Pascal Yoadimnadji

From Wikipedia, the free encyclopedia
Jump to navigation Jump to search

Pascal Yoadimnadji (January 11, 1950 – February 23, 2007) was a Chadian politician. He was Prime Minister of Chad from February 2005 to his death in February 2007.[1]


Yoadimnadji was born in Béboto in the Logone Oriental Region of southern Chad, on January 11, 1950.[1] He was a member of the Gor ethnic group,[2] and was a lawyer.[3]

He served as head of the National Electoral Commission from 1995 to 1997, during which time the 1996 presidential election was held.[1][3] He was appointed as Minister of Mines, Energy and Oil on May 21, 1997,[4] and subsequently he became Minister of Tourist Development in 1998 and Minister of the Environment and Water in 1999. He then served as President of the Constitutional Council from 1999 to 2004[1] and was appointed as Minister of Agriculture on July 23, 2004.[5][6]

Yoadimnadji headed La Francophonie's observer mission for the January 2003 parliamentary election in Djibouti.[7]

He became Prime Minister on February 3, 2005, when he was appointed by President Idriss Déby following the resignation of Moussa Faki.[2][8] On August 24, 2005, Yoadimnadji announced that the government of Chad would remove all the accomplices of Chad’s former leader, Hissène Habré, from official positions.[9] He approved extending a state of emergency in November 2006 for six months in eastern provinces due to a rise in ethnic clashes that killed as many as 400 people.[10] Yoadimnadji called for a mobilization of soldiers after the Darfur conflict spilled into Chad.[11] The Los Angeles Times reported that "although he was a senior government figure, Yoadimnadji was not a major player in Chadian politics."[12]

On February 21, 2007, Yoadimnadji suffered a heart attack[13] and fell into a coma, and he was flown to France for medical treatment. He died of a brain hemorrhage on February 23 at a hospital in Paris.[3] Seven days of mourning were declared for him in Chad, beginning on February 23.[14][15] On February 26, he received a state funeral in N'Djamena, in which he was praised by Déby. His body was then given to his family for burial in Béboto.[16] A school has been named after him.[17]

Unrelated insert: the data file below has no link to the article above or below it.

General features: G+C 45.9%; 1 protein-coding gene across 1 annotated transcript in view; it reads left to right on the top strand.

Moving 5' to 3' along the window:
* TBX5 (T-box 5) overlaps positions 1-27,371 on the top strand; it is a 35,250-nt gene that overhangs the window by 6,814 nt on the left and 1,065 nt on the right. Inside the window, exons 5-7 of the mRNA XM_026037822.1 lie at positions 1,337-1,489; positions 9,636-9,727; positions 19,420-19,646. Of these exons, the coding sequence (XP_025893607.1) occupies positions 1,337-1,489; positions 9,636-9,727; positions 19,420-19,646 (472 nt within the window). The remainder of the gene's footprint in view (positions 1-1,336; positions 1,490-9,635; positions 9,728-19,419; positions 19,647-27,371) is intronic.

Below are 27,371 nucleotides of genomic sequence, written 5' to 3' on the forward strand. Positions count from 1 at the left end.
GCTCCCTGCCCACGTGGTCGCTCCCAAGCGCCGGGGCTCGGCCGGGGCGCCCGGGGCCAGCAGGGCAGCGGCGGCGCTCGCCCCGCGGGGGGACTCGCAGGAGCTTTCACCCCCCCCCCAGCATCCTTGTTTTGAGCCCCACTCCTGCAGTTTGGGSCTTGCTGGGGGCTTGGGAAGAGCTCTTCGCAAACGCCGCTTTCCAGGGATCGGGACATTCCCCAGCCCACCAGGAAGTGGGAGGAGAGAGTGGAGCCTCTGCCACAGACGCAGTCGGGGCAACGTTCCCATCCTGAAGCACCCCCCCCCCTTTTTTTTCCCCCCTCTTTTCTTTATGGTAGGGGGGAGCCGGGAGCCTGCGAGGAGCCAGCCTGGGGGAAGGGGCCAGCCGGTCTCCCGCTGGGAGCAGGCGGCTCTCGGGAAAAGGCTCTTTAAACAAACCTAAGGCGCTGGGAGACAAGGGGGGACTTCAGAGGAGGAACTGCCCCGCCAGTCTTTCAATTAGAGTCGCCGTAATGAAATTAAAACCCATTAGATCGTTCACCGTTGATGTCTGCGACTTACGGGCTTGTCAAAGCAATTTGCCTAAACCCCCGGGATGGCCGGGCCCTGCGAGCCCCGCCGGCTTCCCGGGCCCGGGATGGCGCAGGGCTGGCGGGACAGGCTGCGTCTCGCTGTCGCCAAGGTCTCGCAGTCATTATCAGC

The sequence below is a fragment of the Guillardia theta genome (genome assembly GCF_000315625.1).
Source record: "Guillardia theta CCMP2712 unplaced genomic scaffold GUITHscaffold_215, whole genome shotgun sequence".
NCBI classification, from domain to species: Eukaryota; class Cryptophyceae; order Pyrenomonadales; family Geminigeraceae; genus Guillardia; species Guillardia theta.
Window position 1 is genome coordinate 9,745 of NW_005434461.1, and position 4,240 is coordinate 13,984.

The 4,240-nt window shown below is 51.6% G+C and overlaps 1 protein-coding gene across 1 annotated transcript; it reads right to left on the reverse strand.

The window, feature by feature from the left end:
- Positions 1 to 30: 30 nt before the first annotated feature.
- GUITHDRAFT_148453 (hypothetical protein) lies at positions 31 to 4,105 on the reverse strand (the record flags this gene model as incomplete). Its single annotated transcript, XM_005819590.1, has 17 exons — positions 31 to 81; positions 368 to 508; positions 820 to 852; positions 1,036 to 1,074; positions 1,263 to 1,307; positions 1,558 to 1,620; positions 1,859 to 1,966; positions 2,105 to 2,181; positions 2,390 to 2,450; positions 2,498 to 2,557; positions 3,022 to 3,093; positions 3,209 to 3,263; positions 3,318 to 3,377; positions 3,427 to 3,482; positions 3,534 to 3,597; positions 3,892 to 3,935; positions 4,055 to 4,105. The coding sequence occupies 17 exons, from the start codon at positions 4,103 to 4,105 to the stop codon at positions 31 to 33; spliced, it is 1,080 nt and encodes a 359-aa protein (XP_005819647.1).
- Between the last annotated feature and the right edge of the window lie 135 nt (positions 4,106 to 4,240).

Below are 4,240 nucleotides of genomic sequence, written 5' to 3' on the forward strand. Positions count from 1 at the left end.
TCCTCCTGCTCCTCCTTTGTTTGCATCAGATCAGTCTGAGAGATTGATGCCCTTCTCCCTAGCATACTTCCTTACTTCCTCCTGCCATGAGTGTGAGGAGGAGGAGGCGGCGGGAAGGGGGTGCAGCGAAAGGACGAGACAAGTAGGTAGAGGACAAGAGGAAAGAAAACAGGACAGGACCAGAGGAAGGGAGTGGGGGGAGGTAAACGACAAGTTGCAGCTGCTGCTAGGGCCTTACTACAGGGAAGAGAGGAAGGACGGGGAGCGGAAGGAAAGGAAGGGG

1. ^ a b c d Valery Gottingar, "Curriculum vitae de Monsieur Pascal Yoadimnadji". Archived from the original on March 15, 2007. Retrieved 2017-12-27. Cite uses deprecated parameter |deadurl= (help)CS1 maint: BOT: original-url status unknown (link), Chadian government web site, February 23, 2007 (in French).
  2. ^ a b "Prime Minister resigns after civil servant strikes", IRIN, February 4, 2005.
  3. ^ a b c "Chadian Prime Minister Yoadimnadji Dies", Associated Press, February 23, 2007.
  4. ^ "May 1997 - Chad", Keesing's Record of World Events, volume 43, May 1997, Chad, page 41,626.
  5. ^ "Le gouvernement du Tchad est remanié : 9 départs et 10 entrées" Archived 2007-02-03 at the Wayback Machine,, July 23, 2004 (in French).
  6. ^ "Chad: Ten new ministers appointed in "major" cabinet reshuffle - national radio", Chadian National Radio, July 25, 2004.
  8. ^ "Nouveau PM du gouvernement tchadien", Xinhua, February 4, 2005 (in French).
  9. ^ "Chad: Government Promises Justice for Victims of ex-Dictator". Human Rights Watch. August 24, 2005. Retrieved November 8, 2016.
  10. ^ Ali, Halime Assadya (November 24, 2006). "Chad extends state of emergency for another six months". Associated Press. Retrieved November 8, 2016.
  11. ^ Crilly, Rob (November 18, 2006). "African peacekeepers to get UN backing in Darfur". The Times. Retrieved November 8, 2016.
  12. ^ "Pascal Yoadimnadji, 56; prime minister of Chad, ex-agriculture minister". Los Angeles Times. February 24, 2007. Retrieved November 8, 2016.
  13. ^ "Chad prime minister flown to France after heart attack", Reuters, February 21, 2007.
  14. ^ "DECRET N° 201/PR/PM/SGG/2007". Archived from the original on March 31, 2007. Retrieved 2017-12-27. Cite uses deprecated parameter |deadurl= (help)CS1 maint: BOT: original-url status unknown (link), Chadian presidency website (2007 archive page), February 23, 2007 (in French).
  15. ^ Valery Gottingar, "Obsèques nationales pour M. Pascal Yoadimnadji, Premier Ministre décédé le 23 février 2007.", Chadian government website, February 23, 2007 (in French).
  16. ^ "Les autorités rendent un dernier hommage au Premier ministre décédé", AFP, February 26, 2007 (in French).
  17. ^ "Tchad: répression meurtrière au lycée de Doba". RFI (in French). January 8, 2015. Retrieved November 8, 2016.
Political offices
Preceded by
Moussa Faki
Prime Minister of Chad
February 4, 2005 – 23 February 2007
Succeeded by
Adoum Younousmi